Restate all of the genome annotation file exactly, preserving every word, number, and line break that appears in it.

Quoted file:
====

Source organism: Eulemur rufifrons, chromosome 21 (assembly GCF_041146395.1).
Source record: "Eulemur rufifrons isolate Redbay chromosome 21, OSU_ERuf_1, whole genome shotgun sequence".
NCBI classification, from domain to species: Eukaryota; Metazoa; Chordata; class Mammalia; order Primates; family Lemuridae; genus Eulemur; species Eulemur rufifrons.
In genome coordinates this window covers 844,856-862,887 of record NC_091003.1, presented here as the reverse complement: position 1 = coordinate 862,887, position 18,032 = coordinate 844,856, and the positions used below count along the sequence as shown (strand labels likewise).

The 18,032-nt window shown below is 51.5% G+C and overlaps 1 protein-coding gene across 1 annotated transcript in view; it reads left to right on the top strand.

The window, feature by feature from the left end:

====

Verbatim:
Source organism: Eulemur rufifrons, chromosome 21 (assembly GCF_041146395.1).
Source record: "Eulemur rufifrons isolate Redbay chromosome 21, OSU_ERuf_1, whole genome shotgun sequence".
NCBI classification, from domain to species: Eukaryota; Metazoa; Chordata; class Mammalia; order Primates; family Lemuridae; genus Eulemur; species Eulemur rufifrons.
In genome coordinates this window covers 844,856-862,887 of record NC_091003.1, presented here as the reverse complement: position 1 = coordinate 862,887, position 18,032 = coordinate 844,856, and the positions used below count along the sequence as shown (strand labels likewise).

The 18,032-nt window shown below is 51.5% G+C and overlaps 1 protein-coding gene across 1 annotated transcript in view; it reads left to right on the top strand.

The window, feature by feature from the left end: